JDK 10, an implementation of Java Standard Edition 10, was released on March 20, 2018. Key improvements include local variable types as well as enhancements for garbage collection and compilation.
JDK 10 is scheduled to be just a short-term release, and public updates for JDK 10 are slated to end in six months. The upcoming JDK 11, due in September, will be a long-term support (LTS) version of Java. LTS releases are due every three years.
Oracle has set a six-month release cadence for Java releases.
There had been plans to name this upgrade and successors based on the year and month of the release, with the first release to be called Java 18.3. But those plans were scrapped after objections were raised.
Where to download Java JDK 10
New and improved features in JDK 10
Key features in JDK 10 include:
- Local variable type inference, to enhance the Java language to extend type inference to declarations of local variables with initializers.
- Parallel full garbage collection for the G1 garbage collector, to improve worst-case latencies.
- Application class-data sharing to optimize startup time and footprint. The existing Class-Data Sharing feature is extended so application classes can be placed in the shared archive.
- An experimental just-in-time compiler, Graal, can be used on the Linux/x64 platform.
- Docker awareness. When running on Linux systems, the Java Virtual Machine (JVM) will know if it is running in a Docker container. Container-specific information—the number of CPUs and total memory allocated to the container—will be extracted by the JVM instead of it querying the operating system. (The number of CPUs available to the Java process is calculated from specified sets, shares or quotas of processors.)
- Three new JVM options, to give Docker container users greater control over system memory.
- A bug fix to correct the attach mechanism when trying to attach from a host process to a Java process that is in a Docker container.
- Shorter startup times for the jShell REPL tool, particularly when a start file with many snippets is in use.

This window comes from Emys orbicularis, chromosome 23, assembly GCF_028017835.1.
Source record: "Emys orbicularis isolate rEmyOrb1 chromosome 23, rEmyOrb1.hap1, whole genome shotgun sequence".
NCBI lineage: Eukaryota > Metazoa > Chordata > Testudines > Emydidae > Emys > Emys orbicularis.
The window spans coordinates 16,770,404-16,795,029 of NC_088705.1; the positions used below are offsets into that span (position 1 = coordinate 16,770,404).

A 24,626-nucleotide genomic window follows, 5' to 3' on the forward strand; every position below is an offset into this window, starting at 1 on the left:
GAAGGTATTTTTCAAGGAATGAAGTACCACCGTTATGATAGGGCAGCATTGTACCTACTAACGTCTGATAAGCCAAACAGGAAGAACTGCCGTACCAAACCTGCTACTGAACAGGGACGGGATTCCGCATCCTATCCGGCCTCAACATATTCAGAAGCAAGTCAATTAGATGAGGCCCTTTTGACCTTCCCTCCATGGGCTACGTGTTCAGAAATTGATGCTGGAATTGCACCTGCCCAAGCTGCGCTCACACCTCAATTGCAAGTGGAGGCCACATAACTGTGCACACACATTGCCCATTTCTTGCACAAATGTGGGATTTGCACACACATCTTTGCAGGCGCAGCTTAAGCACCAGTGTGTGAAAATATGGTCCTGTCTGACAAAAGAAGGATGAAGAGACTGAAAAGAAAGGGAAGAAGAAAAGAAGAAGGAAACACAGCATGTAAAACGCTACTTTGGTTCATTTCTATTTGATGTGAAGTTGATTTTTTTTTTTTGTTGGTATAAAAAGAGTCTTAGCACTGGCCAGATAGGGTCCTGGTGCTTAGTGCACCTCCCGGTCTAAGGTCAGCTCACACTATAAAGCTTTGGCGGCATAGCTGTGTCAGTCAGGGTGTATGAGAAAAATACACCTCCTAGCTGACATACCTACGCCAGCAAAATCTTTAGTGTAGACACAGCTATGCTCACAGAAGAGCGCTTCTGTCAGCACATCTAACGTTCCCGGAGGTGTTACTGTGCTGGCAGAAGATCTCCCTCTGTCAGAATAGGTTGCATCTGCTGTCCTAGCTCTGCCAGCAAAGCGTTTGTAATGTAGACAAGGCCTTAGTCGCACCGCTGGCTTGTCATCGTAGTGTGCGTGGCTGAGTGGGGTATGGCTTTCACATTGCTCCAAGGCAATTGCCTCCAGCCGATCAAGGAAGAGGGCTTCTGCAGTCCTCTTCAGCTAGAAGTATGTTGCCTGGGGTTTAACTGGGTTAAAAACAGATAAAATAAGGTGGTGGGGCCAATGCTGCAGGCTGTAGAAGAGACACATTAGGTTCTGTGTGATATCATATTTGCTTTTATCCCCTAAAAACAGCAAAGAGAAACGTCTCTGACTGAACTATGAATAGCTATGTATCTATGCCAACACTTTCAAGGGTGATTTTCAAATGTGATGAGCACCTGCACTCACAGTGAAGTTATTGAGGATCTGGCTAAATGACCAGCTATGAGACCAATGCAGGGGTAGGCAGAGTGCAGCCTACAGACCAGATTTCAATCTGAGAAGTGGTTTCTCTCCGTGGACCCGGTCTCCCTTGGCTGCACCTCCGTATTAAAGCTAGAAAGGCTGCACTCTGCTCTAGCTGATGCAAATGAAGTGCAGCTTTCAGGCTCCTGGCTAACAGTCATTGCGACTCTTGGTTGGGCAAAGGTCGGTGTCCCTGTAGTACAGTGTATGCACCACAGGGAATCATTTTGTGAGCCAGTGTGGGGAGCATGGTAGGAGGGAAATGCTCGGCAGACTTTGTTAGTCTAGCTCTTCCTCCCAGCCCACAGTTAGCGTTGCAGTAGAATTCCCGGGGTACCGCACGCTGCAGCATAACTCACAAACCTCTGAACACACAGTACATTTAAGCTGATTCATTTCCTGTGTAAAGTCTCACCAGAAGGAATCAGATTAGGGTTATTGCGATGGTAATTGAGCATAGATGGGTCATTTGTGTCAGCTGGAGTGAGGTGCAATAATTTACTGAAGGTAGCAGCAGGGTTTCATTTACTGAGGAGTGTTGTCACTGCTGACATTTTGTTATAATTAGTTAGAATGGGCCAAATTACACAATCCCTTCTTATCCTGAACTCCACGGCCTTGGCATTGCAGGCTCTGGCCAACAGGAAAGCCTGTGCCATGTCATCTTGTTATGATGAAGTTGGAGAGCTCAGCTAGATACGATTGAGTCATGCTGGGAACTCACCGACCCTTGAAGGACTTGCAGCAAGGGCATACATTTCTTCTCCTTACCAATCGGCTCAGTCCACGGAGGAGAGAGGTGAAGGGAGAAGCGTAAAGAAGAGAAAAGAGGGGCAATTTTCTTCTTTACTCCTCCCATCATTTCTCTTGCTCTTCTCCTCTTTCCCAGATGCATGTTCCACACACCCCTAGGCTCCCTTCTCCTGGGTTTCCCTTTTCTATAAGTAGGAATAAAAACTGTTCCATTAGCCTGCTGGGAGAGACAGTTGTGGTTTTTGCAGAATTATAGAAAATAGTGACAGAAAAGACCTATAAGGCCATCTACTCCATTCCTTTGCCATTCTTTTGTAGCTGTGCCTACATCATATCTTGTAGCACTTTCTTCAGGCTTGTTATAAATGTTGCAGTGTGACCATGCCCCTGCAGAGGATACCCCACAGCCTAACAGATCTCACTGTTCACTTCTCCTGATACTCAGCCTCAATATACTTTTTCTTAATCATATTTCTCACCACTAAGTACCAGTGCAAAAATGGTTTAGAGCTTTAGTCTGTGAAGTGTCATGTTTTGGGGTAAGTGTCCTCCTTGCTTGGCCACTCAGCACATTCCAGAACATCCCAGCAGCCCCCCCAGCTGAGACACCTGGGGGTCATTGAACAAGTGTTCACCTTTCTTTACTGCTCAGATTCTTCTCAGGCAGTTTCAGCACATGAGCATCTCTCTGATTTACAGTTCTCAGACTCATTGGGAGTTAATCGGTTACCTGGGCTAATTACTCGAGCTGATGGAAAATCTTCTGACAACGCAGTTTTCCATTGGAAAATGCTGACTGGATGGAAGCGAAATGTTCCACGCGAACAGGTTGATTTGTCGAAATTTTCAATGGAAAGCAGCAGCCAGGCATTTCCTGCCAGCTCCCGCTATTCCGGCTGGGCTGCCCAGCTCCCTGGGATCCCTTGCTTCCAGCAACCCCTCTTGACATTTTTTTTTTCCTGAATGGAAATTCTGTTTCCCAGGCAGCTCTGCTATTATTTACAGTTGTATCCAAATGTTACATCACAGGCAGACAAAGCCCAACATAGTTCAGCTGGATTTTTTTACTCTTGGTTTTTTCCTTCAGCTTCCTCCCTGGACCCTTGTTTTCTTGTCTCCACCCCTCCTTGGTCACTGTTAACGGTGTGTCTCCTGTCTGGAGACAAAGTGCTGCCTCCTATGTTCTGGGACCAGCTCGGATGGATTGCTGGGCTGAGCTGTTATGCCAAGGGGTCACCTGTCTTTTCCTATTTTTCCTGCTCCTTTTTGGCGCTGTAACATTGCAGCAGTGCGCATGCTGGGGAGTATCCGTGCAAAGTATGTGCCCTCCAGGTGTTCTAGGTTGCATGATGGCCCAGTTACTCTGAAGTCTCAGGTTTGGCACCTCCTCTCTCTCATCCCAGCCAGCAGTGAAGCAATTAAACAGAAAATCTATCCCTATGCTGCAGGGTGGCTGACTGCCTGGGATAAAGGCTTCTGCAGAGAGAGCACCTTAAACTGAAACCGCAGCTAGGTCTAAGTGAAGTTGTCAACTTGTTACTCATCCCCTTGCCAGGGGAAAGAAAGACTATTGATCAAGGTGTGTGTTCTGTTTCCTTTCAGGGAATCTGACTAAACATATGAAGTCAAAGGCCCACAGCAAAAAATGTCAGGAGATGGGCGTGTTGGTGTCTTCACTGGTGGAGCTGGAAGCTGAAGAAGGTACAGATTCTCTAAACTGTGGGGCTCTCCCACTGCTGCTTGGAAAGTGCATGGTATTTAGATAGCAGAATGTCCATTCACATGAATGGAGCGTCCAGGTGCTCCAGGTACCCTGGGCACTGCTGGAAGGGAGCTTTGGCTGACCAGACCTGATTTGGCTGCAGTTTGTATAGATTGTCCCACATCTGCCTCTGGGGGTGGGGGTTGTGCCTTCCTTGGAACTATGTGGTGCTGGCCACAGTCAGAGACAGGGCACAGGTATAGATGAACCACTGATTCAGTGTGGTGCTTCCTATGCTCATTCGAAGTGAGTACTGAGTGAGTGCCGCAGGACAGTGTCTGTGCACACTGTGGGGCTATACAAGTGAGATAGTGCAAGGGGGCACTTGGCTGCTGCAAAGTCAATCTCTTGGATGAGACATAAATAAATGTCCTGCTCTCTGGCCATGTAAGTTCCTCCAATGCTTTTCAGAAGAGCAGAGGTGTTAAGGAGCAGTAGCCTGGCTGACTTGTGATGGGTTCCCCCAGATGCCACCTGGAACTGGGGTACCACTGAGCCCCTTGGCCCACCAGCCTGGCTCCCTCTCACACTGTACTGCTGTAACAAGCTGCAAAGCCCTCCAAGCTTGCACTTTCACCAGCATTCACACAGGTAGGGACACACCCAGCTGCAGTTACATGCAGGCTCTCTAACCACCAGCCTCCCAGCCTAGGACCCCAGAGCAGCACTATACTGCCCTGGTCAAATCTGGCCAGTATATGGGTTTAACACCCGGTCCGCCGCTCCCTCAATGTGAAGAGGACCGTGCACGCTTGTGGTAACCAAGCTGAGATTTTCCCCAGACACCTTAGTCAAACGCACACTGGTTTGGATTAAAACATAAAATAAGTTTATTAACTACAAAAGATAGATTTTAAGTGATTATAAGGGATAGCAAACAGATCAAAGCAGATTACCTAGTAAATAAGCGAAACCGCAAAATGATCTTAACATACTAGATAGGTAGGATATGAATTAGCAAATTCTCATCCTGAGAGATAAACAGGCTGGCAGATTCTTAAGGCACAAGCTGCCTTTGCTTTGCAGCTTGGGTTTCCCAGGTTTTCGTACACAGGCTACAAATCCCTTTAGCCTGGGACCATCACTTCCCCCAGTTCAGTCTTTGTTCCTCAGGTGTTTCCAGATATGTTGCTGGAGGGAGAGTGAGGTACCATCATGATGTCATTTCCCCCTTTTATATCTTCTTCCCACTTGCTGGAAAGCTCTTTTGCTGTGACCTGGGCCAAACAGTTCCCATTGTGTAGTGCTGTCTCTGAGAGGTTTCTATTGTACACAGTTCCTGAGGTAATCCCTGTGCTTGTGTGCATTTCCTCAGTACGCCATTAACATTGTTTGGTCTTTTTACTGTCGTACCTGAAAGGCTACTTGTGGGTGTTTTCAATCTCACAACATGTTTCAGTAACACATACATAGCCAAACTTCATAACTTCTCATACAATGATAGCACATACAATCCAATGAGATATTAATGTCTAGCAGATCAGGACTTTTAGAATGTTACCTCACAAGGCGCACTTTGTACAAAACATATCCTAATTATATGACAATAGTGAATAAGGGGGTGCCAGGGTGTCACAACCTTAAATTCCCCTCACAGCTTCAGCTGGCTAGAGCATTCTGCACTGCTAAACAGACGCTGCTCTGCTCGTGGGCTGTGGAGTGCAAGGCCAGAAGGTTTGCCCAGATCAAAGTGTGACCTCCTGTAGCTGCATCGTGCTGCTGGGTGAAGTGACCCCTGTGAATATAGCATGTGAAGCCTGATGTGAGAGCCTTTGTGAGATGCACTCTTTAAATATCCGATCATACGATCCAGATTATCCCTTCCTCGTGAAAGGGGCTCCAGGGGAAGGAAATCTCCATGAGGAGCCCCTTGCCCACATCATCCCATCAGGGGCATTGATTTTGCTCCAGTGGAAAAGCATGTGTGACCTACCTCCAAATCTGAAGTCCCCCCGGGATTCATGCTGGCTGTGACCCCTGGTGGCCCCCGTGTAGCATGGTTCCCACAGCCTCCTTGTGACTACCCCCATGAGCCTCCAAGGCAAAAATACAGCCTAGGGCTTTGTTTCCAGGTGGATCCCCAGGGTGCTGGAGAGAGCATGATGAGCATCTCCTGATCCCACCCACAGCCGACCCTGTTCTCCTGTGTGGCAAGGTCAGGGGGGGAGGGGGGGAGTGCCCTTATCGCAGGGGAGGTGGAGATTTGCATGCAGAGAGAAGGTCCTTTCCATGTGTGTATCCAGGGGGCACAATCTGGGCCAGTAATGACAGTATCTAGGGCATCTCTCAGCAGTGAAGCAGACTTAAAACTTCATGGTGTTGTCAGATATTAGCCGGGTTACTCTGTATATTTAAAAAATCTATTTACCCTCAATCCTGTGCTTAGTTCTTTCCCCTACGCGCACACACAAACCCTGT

- New APIs to better enable creation of unmodifiable collections. The
Map.copyOfmethods create new collection instances from existing instances. New methods
toUnmodifiableMapwere added to the
Collectorsclass in the Stream package. It allows the elements of a Stream to be collected into an unmodifiable collection.
- A local-variable type inference, to enhance the language to extend type inference to local variables. The intent is to reduce the “ceremony” associated with coding while maintaining a commitment to static type safety.
- A clean garbage collector interface to improve source-code isolation of different garbage collectors. The goals for this effort include better modularity for internal garbage collection code in the HotSpot virtual machine. Also making it easier to add a new garbage collector to HotSpot.
- Parallel full garbage collection for the G1 garbage collector. The intent is to improve worst-case latencies by implementing parallelism.
- Enabling HotSpot to allocate the object heap on an alternative memory device, such as an NVDIMM memory module, specified by the user. This feature envisions that future systems may have heterogeneous memory architectures.
- Enabling the Grall Java-based just-in-time compiler to be used in an experimental fashion on the Linux/x64 platform.
- Consolidation of the repositories of the JDK forest into a single repository, to streamline development. The code base until now has been broken into multiple repos, which can cause problems with source-code management.
- Application class-data sharing, to reduce the footprint by sharing common class metadata across processes. Startup time is improved as well.
- Thread-local handshakes, for executing a callback on threads without performing a global VM safepoint. Individual threads could be stopped instead of either all threads or no threads.
- Provision of a default set of root certificate authority certificates in the JDK. The goal is to open-source root certificates in Oracle’s Java SE Root CA program to make OpenJDK builds more enticing to developers.
Source from www.infoworld.com
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